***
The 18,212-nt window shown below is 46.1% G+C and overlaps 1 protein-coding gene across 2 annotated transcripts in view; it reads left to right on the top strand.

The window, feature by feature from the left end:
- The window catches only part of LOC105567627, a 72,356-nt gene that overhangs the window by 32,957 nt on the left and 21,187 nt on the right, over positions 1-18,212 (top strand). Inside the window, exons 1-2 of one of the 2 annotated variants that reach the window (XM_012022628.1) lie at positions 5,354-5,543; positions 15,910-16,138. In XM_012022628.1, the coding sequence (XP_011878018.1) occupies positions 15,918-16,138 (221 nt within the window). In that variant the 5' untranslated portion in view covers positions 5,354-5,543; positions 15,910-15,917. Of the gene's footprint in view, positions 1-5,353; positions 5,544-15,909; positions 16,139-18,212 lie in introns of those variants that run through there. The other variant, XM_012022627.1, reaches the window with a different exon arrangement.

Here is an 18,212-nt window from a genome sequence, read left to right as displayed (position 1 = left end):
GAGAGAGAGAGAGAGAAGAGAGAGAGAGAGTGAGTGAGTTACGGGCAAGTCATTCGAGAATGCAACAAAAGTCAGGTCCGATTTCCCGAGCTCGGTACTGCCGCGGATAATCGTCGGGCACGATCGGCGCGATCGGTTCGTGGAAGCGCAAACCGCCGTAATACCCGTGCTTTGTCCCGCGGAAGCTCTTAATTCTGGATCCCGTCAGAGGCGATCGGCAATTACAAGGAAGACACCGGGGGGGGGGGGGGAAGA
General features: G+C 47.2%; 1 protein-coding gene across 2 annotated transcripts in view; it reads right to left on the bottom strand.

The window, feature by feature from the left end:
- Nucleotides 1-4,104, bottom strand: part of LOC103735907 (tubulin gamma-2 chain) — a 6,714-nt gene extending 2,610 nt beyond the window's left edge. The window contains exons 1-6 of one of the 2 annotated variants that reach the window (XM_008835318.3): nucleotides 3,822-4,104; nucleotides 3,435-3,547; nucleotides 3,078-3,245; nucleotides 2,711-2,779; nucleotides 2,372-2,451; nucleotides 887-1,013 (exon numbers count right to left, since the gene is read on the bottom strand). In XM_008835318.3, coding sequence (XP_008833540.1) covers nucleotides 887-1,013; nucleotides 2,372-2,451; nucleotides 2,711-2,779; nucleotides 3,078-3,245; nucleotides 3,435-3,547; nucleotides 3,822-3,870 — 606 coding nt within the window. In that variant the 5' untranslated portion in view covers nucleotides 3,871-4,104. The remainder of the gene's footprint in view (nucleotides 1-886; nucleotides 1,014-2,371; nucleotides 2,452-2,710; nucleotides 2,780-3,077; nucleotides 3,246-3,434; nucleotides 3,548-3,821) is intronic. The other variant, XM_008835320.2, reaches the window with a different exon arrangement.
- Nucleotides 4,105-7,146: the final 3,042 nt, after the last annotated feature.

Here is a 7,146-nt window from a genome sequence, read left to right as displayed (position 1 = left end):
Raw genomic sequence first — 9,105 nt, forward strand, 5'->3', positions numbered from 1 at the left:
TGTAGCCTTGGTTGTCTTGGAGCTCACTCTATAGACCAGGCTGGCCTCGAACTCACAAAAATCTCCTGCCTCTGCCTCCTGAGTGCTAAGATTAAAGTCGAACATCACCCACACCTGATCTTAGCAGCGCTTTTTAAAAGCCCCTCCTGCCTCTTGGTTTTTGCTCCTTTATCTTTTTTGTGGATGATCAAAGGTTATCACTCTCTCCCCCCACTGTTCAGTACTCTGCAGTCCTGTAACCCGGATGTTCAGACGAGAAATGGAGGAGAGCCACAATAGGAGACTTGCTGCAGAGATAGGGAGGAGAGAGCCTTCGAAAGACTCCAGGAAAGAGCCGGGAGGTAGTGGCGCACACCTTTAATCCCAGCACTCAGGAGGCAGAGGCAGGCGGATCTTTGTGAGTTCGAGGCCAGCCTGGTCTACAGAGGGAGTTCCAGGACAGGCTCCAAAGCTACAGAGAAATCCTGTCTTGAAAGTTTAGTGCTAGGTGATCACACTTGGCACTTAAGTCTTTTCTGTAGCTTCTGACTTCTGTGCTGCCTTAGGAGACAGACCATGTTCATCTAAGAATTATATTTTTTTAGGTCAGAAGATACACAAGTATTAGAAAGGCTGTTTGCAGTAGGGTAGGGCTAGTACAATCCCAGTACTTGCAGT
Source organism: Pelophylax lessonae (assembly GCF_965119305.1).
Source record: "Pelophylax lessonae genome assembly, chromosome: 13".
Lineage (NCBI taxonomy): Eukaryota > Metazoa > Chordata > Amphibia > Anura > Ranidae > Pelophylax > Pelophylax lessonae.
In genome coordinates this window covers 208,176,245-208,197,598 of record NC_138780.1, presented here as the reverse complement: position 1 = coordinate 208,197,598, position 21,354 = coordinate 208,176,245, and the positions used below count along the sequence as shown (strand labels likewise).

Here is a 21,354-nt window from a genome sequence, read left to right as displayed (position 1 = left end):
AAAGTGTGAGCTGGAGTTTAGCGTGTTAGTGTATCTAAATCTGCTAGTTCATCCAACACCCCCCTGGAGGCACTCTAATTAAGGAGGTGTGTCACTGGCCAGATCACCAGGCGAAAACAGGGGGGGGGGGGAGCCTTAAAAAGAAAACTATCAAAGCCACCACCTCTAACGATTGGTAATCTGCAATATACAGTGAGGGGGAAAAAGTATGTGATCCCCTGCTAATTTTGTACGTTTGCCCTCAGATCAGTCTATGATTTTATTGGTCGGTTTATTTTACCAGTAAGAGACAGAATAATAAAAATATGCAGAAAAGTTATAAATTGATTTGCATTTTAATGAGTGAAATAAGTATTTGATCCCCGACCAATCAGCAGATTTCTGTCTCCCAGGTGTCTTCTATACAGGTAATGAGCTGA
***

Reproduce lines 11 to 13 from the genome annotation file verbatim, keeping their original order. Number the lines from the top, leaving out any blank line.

Raw genomic sequence first — 9,105 nt, forward strand, 5'->3', positions numbered from 1 at the left:
TGTAGCCTTGGTTGTCTTGGAGCTCACTCTATAGACCAGGCTGGCCTCGAACTCACAAAAATCTCCTGCCTCTGCCTCCTGAGTGCTAAGATTAAAGTCGAACATCACCCACACCTGATCTTAGCAGCGCTTTTTAAAAGCCCCTCCTGCCTCTTGGTTTTTGCTCCTTTATCTTTTTTGTGGATGATCAAAGGTTATCACTCTCTCCCCCCACTGTTCAGTACTCTGCAGTCCTGTAACCCGGATGTTCAGACGAGAAATGGAGGAGAGCCACAATAGGAGACTTGCTGCAGAGATAGGGAGGAGAGAGCCTTCGAAAGACTCCAGGAAAGAGCCGGGAGGTAGTGGCGCACACCTTTAATCCCAGCACTCAGGAGGCAGAGGCAGGCGGATCTTTGTGAGTTCGAGGCCAGCCTGGTCTACAGAGGGAGTTCCAGGACAGGCTCCAAAGCTACAGAGAAATCCTGTCTTGAAAGTTTAGTGCTAGGTGATCACACTTGGCACTTAAGTCTTTTCTGTAGCTTCTGACTTCTGTGCTGCCTTAGGAGACAGACCATGTTCATCTAAGAATTATATTTTTTTAGGTCAGAAGATACACAAGTATTAGAAAGGCTGTTTGCAGTAGGGTAGGGCTAGTACAATCCCAGTACTTGCAGT
Source organism: Pelophylax lessonae (assembly GCF_965119305.1).